Returning from church and easily managing the climb.  We, on the other hand...

Taking a dip in the Petite Bassins Bleu.

The price one must pay in order to enjoy these unexpected tropical oases here in Haiti is that one must actually be in Haiti to enjoy them, entailing difficult drives in uncertain conditions, often on less than ideal roads, in incomprehensible crowds and traffic through some areas of Haiti that are striking in their poverty and where living conditions are frankly inconceivable.

Even with those nice trips under our belts, it’s not terribly difficult to remember where we’re living, as the challenges of living in a developing, third-world country are very real, and of course nothing for us as compared to the average Haitian, most of whom will never experience some of the places we have visited.

Into the “zone”
One rather “in your face” example occurred one weekend in May when Sophie was visiting Minnesota.  Kate and I signed up for a ‘windshield tour,’ one of many events coordinated and sponsored by the Community Liaison Office at the Embassy.  We met up with another dozen or so participants on a bright Saturday morning and boarded the two armored fifteen-passenger vans for a trip into a “yellow zone,” followed close behind by another armored vehicle in which were half-a-dozen armed Embassy guards to keep us safe.  We drove though several areas of Port-au-Prince which, under normal circumstances, we are highly discouraged from entering, not to mention stopping or exiting our vehicles.

Crowded market scene in downtown PAP.
The market area near Cite Soleil, often cited as the largest slum in the Western Hemisphere.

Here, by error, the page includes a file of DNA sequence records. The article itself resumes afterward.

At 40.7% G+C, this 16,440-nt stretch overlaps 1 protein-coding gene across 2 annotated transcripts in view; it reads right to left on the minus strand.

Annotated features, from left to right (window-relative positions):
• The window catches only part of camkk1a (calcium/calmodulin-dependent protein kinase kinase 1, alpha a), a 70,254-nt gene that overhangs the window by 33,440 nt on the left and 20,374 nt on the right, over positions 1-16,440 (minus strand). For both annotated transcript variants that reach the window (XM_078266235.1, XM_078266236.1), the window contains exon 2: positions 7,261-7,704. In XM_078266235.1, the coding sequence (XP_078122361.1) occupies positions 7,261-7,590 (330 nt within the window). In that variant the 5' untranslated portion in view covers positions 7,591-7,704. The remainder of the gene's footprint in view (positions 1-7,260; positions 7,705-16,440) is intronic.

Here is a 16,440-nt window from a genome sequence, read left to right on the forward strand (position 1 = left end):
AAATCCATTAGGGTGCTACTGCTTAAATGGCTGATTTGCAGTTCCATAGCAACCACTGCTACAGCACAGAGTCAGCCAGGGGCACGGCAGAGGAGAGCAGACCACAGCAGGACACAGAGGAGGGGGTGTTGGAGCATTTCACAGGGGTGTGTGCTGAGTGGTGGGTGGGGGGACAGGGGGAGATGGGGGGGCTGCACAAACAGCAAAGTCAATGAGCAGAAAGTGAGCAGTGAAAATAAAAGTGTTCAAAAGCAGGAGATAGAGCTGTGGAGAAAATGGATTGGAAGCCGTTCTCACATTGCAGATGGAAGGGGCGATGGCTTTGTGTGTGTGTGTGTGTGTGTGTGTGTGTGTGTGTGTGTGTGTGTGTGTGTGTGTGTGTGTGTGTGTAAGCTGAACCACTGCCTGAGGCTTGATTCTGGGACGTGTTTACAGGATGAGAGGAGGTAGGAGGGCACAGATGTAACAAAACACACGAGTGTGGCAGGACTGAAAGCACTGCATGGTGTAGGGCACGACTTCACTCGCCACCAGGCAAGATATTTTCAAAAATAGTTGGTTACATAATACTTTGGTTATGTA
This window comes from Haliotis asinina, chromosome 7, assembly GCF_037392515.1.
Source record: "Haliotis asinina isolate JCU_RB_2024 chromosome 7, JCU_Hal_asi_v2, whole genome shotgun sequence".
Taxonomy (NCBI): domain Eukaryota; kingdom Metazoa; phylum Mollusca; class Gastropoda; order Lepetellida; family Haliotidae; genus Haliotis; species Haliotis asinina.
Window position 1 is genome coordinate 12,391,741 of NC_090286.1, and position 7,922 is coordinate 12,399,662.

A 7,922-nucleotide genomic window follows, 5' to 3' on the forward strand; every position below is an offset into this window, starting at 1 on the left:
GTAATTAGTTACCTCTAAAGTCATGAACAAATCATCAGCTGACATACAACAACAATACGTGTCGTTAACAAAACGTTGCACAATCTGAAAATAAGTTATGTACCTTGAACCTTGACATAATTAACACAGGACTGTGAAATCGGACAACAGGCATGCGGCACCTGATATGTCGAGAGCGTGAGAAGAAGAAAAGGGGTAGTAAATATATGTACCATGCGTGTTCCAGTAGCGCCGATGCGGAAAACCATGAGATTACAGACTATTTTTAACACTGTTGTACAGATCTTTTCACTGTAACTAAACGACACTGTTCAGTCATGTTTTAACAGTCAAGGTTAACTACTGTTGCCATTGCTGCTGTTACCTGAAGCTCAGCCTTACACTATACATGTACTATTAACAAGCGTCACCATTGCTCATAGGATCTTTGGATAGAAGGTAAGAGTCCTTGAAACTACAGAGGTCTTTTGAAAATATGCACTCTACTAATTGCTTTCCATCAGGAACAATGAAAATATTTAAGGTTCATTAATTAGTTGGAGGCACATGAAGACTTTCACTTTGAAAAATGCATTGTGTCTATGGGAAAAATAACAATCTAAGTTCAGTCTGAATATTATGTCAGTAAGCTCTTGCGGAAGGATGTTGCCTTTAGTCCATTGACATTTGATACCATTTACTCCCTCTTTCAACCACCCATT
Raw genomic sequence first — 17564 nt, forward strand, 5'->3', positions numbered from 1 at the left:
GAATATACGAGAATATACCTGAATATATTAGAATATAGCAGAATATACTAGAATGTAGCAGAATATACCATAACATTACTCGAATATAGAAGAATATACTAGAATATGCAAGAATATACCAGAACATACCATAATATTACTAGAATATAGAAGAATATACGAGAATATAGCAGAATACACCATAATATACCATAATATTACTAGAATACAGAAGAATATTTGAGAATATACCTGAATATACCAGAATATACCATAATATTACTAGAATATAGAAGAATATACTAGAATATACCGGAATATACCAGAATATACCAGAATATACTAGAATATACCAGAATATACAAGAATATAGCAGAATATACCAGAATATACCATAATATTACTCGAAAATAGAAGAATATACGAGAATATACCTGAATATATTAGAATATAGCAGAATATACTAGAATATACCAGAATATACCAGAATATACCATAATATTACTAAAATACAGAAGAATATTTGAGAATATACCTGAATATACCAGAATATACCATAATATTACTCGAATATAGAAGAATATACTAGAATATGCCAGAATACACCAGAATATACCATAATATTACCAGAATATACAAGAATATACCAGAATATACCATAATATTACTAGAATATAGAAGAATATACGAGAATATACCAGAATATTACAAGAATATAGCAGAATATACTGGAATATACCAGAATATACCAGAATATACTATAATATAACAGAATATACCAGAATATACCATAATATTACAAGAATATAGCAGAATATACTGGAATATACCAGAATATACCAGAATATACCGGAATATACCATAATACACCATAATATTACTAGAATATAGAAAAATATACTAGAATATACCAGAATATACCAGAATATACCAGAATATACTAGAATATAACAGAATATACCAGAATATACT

This area is in a red zone.

Damaged building in downtown PAP, still standing and with markets under its unstable structure.

The crush of people all seeming to sell the same products to one another alongside the road and down every side street, the trash piled into small mountains or scattered across the roadway for miles on end or filling the small canals that pop up in the city periodically, the buildings that look as if they survived (or didn’t survive) an aerial bombing raid even if they’re still in use, all the stray dogs and barefoot children provide a glimpse into this third world country that, despite this giant run-on sentence, almost defies description.  And then amidst it all is Le Marché en Fer (The Iron Market), a recently renovated large, open air market where commercantes (vendors or small merchants) sell everything imaginable, from mangoes and other fresh produce to homemade vodou potions and statuettes or talismans made with real human skulls.  We were allowed to wander this market for about an hour or so, closely followed by our very nice, very large armed guards, at least one of whom hadn’t yet been there despite working for the Embassy for the past six years and, you know, being Haitian.  I’m sure we gave them indigestion at least when we broke off into several small groups and they then had to find a way to keep an eye on all of us as we wandered the narrow aisles crowded floor-to-ceiling with all manner of goods.  Unfortunately this beautiful and interesting market isn’t someplace we can take visitors given our status with the Embassy, which is one of the ways in which the necessary regulations to provide us with protection serve to limit our independence.

And this was in a yellow zone, not even a red zone from which we are expressly forbidden from venturing other than to simply pass on through on the way to somewhere else.

The Marche en Fer, which was originally built to be a rail station in Cairo but was moved to PAP in the mid-1900s.
The market was largely destroyed by the earthquake in 2010 and was recently renovated and re-opened.